Investors can buy low cost index fund if they want to receive the average market return. But in any diversified portfolio of stocks, you'll see some that fall short of the average. That's what has happened with the Kirby Corporation (NYSE:KEX) share price. It's up 21% over three years, but that is below the market return. In the last year the stock has gained 14%.
While markets are a powerful pricing mechanism, share prices reflect investor sentiment, not just underlying business performance. One imperfect but simple way to consider how the market perception of a company has shifted is to compare the change in the earnings per share (EPS) with the share price movement.
During the three years of share price growth, Kirby actually saw its earnings per share (EPS) drop 13% per year.
This means it's unlikely the market is judging the company based on earnings growth. Therefore, we think it's worth considering other metrics as well.
It may well be that Kirby revenue growth rate of 21% over three years has convinced shareholders to believe in a brighter future. In that case, the company may be sacrificing current earnings per share to drive growth, and maybe shareholder's faith in better days ahead will be rewarded.
The company's revenue and earnings (over time) are depicted in the image below (click to see the exact numbers).
We're pleased to report that the CEO is remunerated more modestly than most CEOs at similarly capitalized companies. It's always worth keeping an eye on CEO pay, but a more important question is whether the company will grow earnings throughout the years. So we recommend checking out this free report showing consensus forecasts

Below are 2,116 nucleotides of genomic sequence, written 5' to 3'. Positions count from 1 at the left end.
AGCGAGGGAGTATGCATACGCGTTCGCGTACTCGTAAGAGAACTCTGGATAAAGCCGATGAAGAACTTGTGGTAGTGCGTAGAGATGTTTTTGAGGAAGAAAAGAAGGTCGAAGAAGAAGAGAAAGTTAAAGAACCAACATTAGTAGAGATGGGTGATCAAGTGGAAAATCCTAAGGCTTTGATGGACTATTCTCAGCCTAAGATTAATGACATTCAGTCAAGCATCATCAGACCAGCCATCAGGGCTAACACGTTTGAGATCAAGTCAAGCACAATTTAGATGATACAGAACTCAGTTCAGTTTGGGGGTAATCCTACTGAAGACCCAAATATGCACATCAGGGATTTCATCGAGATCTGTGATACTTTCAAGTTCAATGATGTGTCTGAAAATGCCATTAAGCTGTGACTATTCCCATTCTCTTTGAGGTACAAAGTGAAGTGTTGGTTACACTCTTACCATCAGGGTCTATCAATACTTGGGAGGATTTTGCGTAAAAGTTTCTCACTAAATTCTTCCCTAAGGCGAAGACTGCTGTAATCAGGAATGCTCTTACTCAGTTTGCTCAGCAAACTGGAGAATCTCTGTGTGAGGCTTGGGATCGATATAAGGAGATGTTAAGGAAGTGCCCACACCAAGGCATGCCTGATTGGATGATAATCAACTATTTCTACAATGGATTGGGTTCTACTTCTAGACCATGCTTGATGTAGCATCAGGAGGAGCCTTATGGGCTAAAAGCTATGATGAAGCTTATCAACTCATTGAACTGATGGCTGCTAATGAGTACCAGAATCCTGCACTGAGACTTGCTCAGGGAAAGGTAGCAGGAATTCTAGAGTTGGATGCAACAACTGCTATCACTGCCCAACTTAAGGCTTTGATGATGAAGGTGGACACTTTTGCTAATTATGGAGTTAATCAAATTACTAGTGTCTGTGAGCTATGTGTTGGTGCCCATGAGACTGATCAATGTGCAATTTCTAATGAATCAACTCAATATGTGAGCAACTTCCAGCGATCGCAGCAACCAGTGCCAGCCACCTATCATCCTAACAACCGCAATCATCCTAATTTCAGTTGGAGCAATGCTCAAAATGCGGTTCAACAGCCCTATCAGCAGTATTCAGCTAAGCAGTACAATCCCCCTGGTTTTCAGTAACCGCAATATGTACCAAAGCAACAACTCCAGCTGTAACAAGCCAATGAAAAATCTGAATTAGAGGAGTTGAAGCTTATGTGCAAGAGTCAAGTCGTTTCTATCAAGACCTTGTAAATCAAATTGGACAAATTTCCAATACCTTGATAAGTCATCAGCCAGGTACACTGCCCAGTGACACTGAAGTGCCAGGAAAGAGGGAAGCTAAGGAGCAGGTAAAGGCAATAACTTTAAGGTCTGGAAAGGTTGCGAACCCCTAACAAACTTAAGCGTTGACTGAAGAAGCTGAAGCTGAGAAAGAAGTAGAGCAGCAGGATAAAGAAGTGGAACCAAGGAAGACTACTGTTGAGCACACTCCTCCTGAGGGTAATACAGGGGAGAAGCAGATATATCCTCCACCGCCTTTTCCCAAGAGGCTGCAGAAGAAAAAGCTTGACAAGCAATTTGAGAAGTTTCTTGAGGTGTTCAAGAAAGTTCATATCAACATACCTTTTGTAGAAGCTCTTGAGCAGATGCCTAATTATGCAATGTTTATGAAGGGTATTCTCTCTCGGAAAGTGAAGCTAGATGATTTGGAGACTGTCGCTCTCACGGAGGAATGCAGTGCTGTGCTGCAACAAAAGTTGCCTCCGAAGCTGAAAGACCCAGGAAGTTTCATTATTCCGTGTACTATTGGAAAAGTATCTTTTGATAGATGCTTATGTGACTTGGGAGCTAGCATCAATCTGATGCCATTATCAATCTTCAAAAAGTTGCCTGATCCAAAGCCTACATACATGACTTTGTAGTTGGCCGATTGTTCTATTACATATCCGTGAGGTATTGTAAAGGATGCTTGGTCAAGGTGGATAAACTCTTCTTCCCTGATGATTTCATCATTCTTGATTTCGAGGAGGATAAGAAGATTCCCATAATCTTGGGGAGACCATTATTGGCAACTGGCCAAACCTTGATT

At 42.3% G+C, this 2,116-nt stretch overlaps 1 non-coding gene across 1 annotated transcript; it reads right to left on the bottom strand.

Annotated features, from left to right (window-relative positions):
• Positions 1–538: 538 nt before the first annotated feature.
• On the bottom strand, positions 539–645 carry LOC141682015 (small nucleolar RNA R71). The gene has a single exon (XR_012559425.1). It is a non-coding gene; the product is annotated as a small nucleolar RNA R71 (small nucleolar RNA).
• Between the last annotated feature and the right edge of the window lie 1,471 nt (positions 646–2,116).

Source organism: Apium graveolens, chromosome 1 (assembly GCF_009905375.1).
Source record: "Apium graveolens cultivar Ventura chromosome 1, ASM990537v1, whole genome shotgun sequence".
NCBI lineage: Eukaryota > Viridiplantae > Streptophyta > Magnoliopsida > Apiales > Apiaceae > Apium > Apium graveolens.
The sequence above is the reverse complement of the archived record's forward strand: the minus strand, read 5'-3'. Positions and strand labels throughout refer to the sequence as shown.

A Different Perspective
Kirby shareholders are up 14% for the year. But that return falls short of the market. On the bright side, that's still a gain, and it is certainly better than the yearly loss of about 0.7% endured over half a decade. So this might be a sign the business has turned its fortunes around. Most investors take the time to check the data on insider transactions. You can click here to see if insiders have been buying or selling.
But note: Kirby may not be the best stock to buy. So take a peek at this free list of interesting companies with past earnings growth (and further growth forecast).
Please note, the market returns quoted in this article reflect the market weighted average returns of stocks that currently trade on US exchanges.
If you spot an error that warrants correction, please contact the editor at firstname.lastname@example.org. This article by Simply Wall St is general in nature. It does not constitute a recommendation to buy or sell any stock, and does not take account of your objectives, or your financial situation. Simply Wall St has no position in the stocks mentioned.
We aim to bring you long-term focused research analysis driven by fundamental data. Note that our analysis may not factor in the latest price-sensitive company announcements or qualitative material. Thank you for reading.